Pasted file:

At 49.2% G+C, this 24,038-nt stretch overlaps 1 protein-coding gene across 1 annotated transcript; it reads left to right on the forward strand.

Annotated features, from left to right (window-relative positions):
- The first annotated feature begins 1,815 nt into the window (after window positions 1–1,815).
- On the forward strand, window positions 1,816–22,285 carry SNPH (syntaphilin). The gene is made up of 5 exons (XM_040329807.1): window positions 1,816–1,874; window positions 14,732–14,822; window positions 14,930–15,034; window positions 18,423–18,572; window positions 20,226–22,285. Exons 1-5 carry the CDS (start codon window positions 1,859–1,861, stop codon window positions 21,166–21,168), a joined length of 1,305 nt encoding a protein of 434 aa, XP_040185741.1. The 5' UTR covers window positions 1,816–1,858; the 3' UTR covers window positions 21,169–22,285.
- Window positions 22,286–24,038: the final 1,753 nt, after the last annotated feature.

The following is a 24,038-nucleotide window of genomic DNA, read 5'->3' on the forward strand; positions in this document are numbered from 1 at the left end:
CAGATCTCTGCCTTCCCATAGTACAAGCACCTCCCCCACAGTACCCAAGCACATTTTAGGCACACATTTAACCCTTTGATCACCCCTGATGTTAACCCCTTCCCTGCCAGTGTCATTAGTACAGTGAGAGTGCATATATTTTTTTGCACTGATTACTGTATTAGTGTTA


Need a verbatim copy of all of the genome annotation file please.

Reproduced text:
At 49.2% G+C, this 24,038-nt stretch overlaps 1 protein-coding gene across 1 annotated transcript; it reads left to right on the forward strand.

Annotated features, from left to right (window-relative positions):
- The first annotated feature begins 1,815 nt into the window (after window positions 1–1,815).
- On the forward strand, window positions 1,816–22,285 carry SNPH (syntaphilin). The gene is made up of 5 exons (XM_040329807.1): window positions 1,816–1,874; window positions 14,732–14,822; window positions 14,930–15,034; window positions 18,423–18,572; window positions 20,226–22,285. Exons 1-5 carry the CDS (start codon window positions 1,859–1,861, stop codon window positions 21,166–21,168), a joined length of 1,305 nt encoding a protein of 434 aa, XP_040185741.1. The 5' UTR covers window positions 1,816–1,858; the 3' UTR covers window positions 21,169–22,285.
- Window positions 22,286–24,038: the final 1,753 nt, after the last annotated feature.

The following is a 24,038-nucleotide window of genomic DNA, read 5'->3' on the forward strand; positions in this document are numbered from 1 at the left end:
CAGATCTCTGCCTTCCCATAGTACAAGCACCTCCCCCACAGTACCCAAGCACATTTTAGGCACACATTTAACCCTTTGATCACCCCTGATGTTAACCCCTTCCCTGCCAGTGTCATTAGTACAGTGAGAGTGCATATATTTTTTTGCACTGATTACTGTATTAGTGTTA